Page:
Relax, Bro! With Rabbi Mo - Zoom

Are You a Circle or a Line?

How to Deal with Frustration

When the World Goes Viral (Official Music Video)

How to Survive the Meaning Crisis

The Psychological Benefits of Religion

What's Our Fascination With Fire?

A Tree's Guide To Life

The Man Who WOULDN'T Bow...

By- Rabbi Moshe Friedman (Rav Mo)

Vayishlach – Your Money or Your Life?

By- Rabbi Moshe Friedman (Rav Mo)

A Solar Revolution

By- Rabbi Moshe Friedman (Rav Mo)

Israel: Between Love and Hate

By- Rabbi Moshe Friedman (Rav Mo)

Jewish Rapper Responds to Wiley

By- Rabbi Moshe Friedman (Rav Mo)

Relax, Bro! With Rabbi Mo: Relationships

By- Rabbi Moshe Friedman (Rav Mo)

Relax, Bro! With Rabbi Mo - Zoom

By- Rabbi Moshe Friedman (Rav Mo)

Are You a Circle or a Line?

By- Rabbi Moshe Friedman (Rav Mo)

How to Deal with Frustration

By- Rabbi Moshe Friedman (Rav Mo)

How to Survive the Meaning Crisis

By- Rabbi Moshe Friedman (Rav Mo)

The Psychological Benefits of Religion

By- Rabbi Moshe Friedman (Rav Mo)

What's Our Fascination With Fire?

By- Rabbi Moshe Friedman (Rav Mo)

A Tree's Guide To Life

By- Rabbi Moshe Friedman (Rav Mo)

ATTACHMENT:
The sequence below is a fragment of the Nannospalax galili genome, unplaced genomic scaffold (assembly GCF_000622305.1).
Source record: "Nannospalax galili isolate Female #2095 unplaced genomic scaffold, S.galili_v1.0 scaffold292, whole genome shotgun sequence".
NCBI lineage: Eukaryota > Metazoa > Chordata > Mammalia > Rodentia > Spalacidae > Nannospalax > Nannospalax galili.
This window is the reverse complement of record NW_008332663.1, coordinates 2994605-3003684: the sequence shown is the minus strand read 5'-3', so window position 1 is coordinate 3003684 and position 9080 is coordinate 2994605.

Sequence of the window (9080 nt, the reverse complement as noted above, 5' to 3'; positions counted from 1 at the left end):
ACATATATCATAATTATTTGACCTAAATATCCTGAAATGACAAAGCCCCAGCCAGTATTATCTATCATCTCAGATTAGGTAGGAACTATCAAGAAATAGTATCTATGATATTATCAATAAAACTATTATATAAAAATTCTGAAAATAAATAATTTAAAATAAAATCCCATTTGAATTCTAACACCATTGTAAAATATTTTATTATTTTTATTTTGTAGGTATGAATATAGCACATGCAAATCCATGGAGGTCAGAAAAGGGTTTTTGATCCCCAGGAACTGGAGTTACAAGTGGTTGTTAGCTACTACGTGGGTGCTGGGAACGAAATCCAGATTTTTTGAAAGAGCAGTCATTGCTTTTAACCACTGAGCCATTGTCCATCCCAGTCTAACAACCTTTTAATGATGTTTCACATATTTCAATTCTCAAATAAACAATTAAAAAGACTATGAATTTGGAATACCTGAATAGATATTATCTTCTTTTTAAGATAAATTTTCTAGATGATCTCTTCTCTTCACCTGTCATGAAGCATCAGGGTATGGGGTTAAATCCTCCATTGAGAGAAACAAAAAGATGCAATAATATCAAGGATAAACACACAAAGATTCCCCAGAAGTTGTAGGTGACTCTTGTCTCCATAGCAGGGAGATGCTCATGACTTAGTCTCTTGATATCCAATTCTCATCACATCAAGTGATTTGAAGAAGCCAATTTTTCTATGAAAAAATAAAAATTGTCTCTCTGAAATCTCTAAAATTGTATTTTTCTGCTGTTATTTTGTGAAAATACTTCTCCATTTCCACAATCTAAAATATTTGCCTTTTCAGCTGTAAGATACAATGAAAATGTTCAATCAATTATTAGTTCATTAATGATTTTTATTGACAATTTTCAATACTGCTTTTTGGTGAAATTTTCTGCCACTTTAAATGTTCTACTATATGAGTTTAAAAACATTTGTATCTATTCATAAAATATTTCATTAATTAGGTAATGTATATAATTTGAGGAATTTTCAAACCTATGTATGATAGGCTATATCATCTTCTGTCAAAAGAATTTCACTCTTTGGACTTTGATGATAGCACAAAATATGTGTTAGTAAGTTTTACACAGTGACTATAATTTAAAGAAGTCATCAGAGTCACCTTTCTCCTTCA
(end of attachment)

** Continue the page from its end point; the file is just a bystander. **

Related resources

Responsibility - The Impossible Dream

By- Rabbi Eli Birnbaum

Veyachi: The Power of Positivity

By- Rabbi Dovid Lichtig

I Closed My Eyes….

By- Rabbi Eli Birnbaum

Do Not Disturb

By- Rebbetzin Shalvie Friedman

Vayishlach – Your Money or Your Life?

By- Rabbi Moshe Friedman (Rav Mo)

An Article on Gratitude

By- Rebbetzin Adina Strom

Vayera: Existence, Non-Existence and the Love of Justice

By- Rabbi Daniel Rowe

Four More Years! Make “US” Great Again

By- Rabbi Gideon Goldwater

Noach: Is Building an Ark Enough?

By- Rabbi Daniel Rowe

Are YOU relevant in a post-COVID world?

By- Steve Herz

Spirituality in the Postmodern World

By- Rabbi Dovid Lichtig

A Vision of Leadership

By- Shira Druion

The Fourteen Step Journey

By- Rabbi Daniel Rowe

Winners and Losers of the Israel-UAE Peace Agreement

By- Aish UK

Journey through Despair

By- Rabbi Daniel Rowe

An Exclusive Interview with Rabbi Lord Jonathan Sacks

By- Rabbi Ari Kayser

The Sound of Music

By- Rabbi Ari Kayser

Trial by Twitter

By- Rabbi Eli Birnbaum

Exploring Rosh Hashana

By- Rabbi Daniel Rowe

What Exactly Gets Weighed on Rosh Hashanah?

By- Rabbi Daniel Rowe

Copyright © Aish UK